Over the past several years, knowledge of molecular mechanisms regulating normal and aberrant cell growth leading to tumor formation has been enhanced. Although human cancers are biologically and pathologically quite distinct, it is surprising that perturbation of the p53 pathway occurs in most, if not all, types of human cancers, highlighting the central role of p53 in tumor development. p53 inactivation determines a condition of genetic instability, justifying the subsequent susceptibility to acquire mutations of different other genes. Alterations to p53 gene appear to have little or no prognostic value for patients treated by surgery alone, but are associated with worse survival for patients treated with chemotherapy. Studies have begun to identify markers predicting whether a tumor will respond to a particular chemotherapy. The ultimate goal is to prospectively identify patients who should receive chemotherapy and to tailor the treatment to the molecular profile of the tumor and the patient. Such an approach has the potential to dramatically improve response rates. The role of new biomarkers, such as p53, seems to be very promising in predicting prognosis and sensitivity to chemotherapy, thus representing the first step toward a better definition of therapeutic strategies according to the molecular characterization of individual patients. Treatments that depend on the p53 pathway require the scanning of the entire p53 gene and the identification of any type of mutation. Several diagnostic strategies have been developed to identify mutations in the p53 gene; among these, automated direct sequence analysis remains the most precise method for high-throughput screening of a wide range of mutations. The improvement of the emerging chip technology will represent the most advanced alternative. Novel strategies are emerging for the treatment of tumors that have p53 mutations. There are several approaches leading to the restoration of the normal p53 function: the most direct one involves gene therapy used to transfer the wild-type p53 gene to cancer cells that express mutant p53; other ambitious strategies aim to convert mutant p53 protein into its wild-type form by using small peptides, or by introducing drugs that disrupt the interaction between viral and cellular proteins and p53; and another angle of attack is provided by the stimulation of the host's immune response to mutant p53.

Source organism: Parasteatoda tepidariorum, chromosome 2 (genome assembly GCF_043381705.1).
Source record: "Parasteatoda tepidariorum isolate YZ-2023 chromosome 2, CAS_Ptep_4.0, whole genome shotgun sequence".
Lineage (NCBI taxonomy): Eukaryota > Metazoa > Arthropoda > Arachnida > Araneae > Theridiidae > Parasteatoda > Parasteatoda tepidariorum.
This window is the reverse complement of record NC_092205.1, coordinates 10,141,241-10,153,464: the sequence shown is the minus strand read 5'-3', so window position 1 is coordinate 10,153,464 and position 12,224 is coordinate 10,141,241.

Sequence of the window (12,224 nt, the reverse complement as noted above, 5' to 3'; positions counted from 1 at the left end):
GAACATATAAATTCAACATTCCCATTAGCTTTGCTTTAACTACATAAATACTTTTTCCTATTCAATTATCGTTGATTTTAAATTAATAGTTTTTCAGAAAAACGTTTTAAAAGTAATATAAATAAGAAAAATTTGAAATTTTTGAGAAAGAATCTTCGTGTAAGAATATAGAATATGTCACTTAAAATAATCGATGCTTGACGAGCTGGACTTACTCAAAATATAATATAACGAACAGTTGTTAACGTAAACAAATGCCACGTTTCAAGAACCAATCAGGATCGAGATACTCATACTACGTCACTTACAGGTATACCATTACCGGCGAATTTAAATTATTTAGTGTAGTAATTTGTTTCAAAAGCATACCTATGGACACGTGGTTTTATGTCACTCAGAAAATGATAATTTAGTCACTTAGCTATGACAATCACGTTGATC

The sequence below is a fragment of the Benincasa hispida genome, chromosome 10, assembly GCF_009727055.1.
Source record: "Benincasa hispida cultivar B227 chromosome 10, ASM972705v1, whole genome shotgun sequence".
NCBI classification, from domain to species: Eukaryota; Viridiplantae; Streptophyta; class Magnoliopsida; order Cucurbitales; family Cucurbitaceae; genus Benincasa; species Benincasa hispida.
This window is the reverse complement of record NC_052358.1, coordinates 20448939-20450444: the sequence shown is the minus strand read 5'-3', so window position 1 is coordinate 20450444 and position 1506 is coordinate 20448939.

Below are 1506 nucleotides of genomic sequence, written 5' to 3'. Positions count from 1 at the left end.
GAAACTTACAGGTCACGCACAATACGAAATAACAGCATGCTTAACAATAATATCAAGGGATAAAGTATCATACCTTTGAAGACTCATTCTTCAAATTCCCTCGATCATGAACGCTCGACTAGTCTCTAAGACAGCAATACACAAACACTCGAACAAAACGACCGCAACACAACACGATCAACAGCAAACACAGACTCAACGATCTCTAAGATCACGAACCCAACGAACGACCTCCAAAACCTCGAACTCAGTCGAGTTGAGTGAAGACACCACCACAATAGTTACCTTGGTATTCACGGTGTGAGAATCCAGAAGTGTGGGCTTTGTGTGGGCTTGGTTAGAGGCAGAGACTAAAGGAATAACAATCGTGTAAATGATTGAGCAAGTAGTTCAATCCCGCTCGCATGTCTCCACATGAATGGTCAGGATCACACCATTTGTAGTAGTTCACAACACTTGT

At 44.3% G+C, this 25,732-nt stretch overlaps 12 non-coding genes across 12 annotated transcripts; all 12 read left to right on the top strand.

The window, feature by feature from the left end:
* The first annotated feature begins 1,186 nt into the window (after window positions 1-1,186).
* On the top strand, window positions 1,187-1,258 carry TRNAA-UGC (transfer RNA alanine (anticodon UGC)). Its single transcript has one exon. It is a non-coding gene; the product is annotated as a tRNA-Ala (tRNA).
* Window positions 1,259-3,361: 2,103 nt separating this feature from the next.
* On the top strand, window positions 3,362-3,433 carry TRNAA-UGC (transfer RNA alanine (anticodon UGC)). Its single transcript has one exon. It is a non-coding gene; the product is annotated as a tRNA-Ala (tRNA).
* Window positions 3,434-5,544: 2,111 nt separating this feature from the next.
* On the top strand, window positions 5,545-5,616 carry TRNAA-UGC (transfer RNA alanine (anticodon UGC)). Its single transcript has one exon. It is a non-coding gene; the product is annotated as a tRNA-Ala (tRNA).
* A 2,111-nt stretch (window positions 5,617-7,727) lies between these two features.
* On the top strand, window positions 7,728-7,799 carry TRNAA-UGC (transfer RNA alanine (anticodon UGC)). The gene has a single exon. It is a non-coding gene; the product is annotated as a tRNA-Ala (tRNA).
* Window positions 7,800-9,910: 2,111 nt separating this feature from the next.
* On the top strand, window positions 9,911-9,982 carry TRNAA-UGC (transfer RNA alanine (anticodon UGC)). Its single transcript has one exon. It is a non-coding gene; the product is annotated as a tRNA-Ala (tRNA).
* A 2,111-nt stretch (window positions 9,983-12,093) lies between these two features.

We report an overview of the p53 status in tumors, major methods for screening p53 mutations, and therapeutic approaches suggested for restoring p53 function.

10 Ways To Fight Off Cancer

10 Ways To Fight Off Cancer

Learning About 10 Ways Fight Off Cancer Can Have Amazing Benefits For Your Life The Best Tips On How To Keep This Killer At Bay Discovering that you or a loved one has cancer can be utterly terrifying. All the same, once you comprehend the causes of cancer and learn how to reverse those causes, you or your loved one may have more than a fighting chance of beating out cancer.

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